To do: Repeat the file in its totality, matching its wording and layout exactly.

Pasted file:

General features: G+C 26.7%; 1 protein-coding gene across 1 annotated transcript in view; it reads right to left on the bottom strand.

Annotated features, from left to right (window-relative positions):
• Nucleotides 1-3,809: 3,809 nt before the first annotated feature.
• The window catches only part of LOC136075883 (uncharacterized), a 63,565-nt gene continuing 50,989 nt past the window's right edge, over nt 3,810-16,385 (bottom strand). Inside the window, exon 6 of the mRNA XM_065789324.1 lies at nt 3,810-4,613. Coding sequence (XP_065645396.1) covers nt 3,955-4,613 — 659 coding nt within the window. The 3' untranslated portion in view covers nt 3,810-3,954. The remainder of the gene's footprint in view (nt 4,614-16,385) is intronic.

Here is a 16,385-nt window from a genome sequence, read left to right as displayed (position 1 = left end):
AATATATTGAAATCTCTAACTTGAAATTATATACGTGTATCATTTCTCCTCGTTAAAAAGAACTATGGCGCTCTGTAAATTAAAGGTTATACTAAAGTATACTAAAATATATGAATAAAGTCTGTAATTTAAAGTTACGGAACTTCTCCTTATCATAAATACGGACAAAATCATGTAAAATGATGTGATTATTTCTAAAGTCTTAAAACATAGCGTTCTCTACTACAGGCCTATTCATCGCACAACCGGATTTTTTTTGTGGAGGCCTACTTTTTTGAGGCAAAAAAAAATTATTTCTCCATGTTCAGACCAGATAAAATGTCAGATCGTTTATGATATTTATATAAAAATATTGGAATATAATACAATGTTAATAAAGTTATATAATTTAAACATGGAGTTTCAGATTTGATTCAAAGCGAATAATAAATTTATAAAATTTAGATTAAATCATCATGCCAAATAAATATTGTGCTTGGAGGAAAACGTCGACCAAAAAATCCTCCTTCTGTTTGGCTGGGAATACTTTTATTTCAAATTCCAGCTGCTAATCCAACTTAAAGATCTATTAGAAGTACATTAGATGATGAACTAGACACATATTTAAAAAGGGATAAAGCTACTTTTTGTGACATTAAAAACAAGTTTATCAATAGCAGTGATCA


General features: G+C 26.7%; 1 protein-coding gene across 1 annotated transcript in view; it reads right to left on the bottom strand.

Annotated features, from left to right (window-relative positions):
• Nucleotides 1-3,809: 3,809 nt before the first annotated feature.
• The window catches only part of LOC136075883 (uncharacterized), a 63,565-nt gene continuing 50,989 nt past the window's right edge, over nt 3,810-16,385 (bottom strand). Inside the window, exon 6 of the mRNA XM_065789324.1 lies at nt 3,810-4,613. Coding sequence (XP_065645396.1) covers nt 3,955-4,613 — 659 coding nt within the window. The 3' untranslated portion in view covers nt 3,810-3,954. The remainder of the gene's footprint in view (nt 4,614-16,385) is intronic.

Here is a 16,385-nt window from a genome sequence, read left to right as displayed (position 1 = left end):
AATATATTGAAATCTCTAACTTGAAATTATATACGTGTATCATTTCTCCTCGTTAAAAAGAACTATGGCGCTCTGTAAATTAAAGGTTATACTAAAGTATACTAAAATATATGAATAAAGTCTGTAATTTAAAGTTACGGAACTTCTCCTTATCATAAATACGGACAAAATCATGTAAAATGATGTGATTATTTCTAAAGTCTTAAAACATAGCGTTCTCTACTACAGGCCTATTCATCGCACAACCGGATTTTTTTTGTGGAGGCCTACTTTTTTGAGGCAAAAAAAAATTATTTCTCCATGTTCAGACCAGATAAAATGTCAGATCGTTTATGATATTTATATAAAAATATTGGAATATAATACAATGTTAATAAAGTTATATAATTTAAACATGGAGTTTCAGATTTGATTCAAAGCGAATAATAAATTTATAAAATTTAGATTAAATCATCATGCCAAATAAATATTGTGCTTGGAGGAAAACGTCGACCAAAAAATCCTCCTTCTGTTTGGCTGGGAATACTTTTATTTCAAATTCCAGCTGCTAATCCAACTTAAAGATCTATTAGAAGTACATTAGATGATGAACTAGACACATATTTAAAAAGGGATAAAGCTACTTTTTGTGACATTAAAAACAAGTTTATCAATAGCAGTGATCA